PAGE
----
An Indiana couple who rescued an injured deer fawn, nursed it back to health and raised it to maturity face the possibility of jail time and a fine after state officials charged them with a misdemeanor for harboring the animal. Jennifer Counceller and her husband, Jeff, face up to a $500 fine and 60 days in jail. / The Indianapolis Star
INDIANAPOLIS - The couple who find themselves in trouble with the law for rescuing a baby deer now also find themselves in the midst of a multimedia whirlwind.
A Facebook page set up four days ago to show support for Jeff and Jennifer Counceller now has more than 9,000 "likes" from people around the world. An online petition on their behalf has more than 6,000 signatures.
Early Tuesday, the Councellors appeared on ABC's Good Morning America in a piece introduced by host George Stephanopoulos as a story "guaranteed to make you mad."
"We can't believe it's gotten this big," Jeff Counceller said.
The Councellers first found the deer, which they named Dani, curled up in a corner of a porch. They cleaned and dressed its wounds and nursed it back to health - all with the intention of turning it out into the wild once it was big enough and strong enough to have a chance on its own.
Trouble is, what the Councellers did is against the law. And more than two years after rescuing the deer, and more than six months after conservation officers began an investigation, the Indiana Department of Natural Resources wants them prosecuted.
The charge - illegal possession of a white-tailed deer - is a just a misdemeanor, but punished to the fullest it could cost the Councellers up to 60 days in jail and a $500 fine.
The Department of Natural Resources (DNR) will not comment on an open court case, spokesman Lt. William Browne said Monday.
DNR officials last summer sought to have the deer, which the family named Dani, euthanized. But on its execution day, the deer went missing. The Councellers say they know the deer had lots of human friends, but they say they don't know how it was set free.
"I think she had help getting out, but I don't know anything about who or how," Jeff Councellor said. "But I can tell you the deer had probably 20 to 30 friends, human friends. She was very popular."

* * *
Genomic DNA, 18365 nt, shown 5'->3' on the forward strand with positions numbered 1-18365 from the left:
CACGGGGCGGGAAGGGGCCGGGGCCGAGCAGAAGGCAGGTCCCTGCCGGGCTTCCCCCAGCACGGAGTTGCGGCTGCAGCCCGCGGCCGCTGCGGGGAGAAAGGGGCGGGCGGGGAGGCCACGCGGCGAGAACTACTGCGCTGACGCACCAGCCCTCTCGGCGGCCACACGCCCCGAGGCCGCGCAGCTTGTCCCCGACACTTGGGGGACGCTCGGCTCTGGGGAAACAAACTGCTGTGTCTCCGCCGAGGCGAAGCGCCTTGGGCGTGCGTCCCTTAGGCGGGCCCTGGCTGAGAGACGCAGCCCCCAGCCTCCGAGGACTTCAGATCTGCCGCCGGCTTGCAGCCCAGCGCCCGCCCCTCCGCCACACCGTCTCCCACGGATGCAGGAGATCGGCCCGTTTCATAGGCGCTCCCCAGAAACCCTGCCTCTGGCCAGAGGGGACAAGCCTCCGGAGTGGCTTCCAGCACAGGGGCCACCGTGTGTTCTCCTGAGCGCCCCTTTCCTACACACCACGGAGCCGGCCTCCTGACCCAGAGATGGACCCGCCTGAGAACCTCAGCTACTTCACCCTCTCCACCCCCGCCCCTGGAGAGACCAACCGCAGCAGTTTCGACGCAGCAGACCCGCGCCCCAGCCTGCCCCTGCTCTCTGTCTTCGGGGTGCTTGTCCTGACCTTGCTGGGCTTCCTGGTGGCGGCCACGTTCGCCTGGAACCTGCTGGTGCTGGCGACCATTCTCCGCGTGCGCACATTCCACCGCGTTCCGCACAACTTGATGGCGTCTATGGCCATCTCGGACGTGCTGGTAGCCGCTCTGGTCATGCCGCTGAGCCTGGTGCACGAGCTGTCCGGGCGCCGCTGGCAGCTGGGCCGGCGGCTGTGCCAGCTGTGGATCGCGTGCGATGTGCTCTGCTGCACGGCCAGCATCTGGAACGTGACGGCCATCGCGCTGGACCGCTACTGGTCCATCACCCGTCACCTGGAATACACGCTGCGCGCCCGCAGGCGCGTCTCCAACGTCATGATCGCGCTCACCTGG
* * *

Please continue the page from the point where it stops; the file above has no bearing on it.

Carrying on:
The DNR's incident report cast some suspicion on Jennifer's 80-year-old father as the culprit, but she says there was no proof he had anything to do with it. After a flurry of questions last summer, there was nothing but silence from the DNR until the Councellers received notice of the charges earlier this month.
They plan to fight the case, even though jail is unlikely and the lawyer costs - which could reach $5,000 - are significantly higher than a likely fine.
It's a matter of principle, they say. They don't want to plead guilty for trying to help an animal and when they had no criminal intent.
"It has just gotten out of hand," said Jeff Counceller, who is a member of the SWAT team in Connersville, president of the local Fraternal Order of Police and someone who once brought in a murderer who killed three people.
"We never wanted it to come to this point," said Jennifer Counceller, who is a nurse at a Connersville hospital and a part-time nurse at the county jail. "But we are willing to stand up for Dani and what our efforts were."
Jeff Counceller said he's not out to bash the DNR, but he said he feels he and his wife are being singled out for some reason.
"They continue to let their egos distort the direction of the way this is going," he said.The DNR has had no comment on the case, which is set for a pretrial hearing next month and a court date in March.
DNR's website says possession of a deer could foster the transmission of diseases and parasites from animals to humans.
"People are outraged at the DNR and that the government has nothing better to do than harass these people," said John Waudby, an Indianapolis man who created the Facebook page after hearing about the story.
"Anybody in their right mind would have done the same thing."
The Councellers are happy about one thing.
Since Dani's escape last summer they have repeatedly seen a small group of deer roaming their property and coming to drink from the pond near Dani's old enclosure. At the sight of people, three of the deer run off immediately. But one of the young does, one that looks like Dani, hesitates for a moment before joining the others.
"In my heart," Jennifer Counceller said, "I know it's her."
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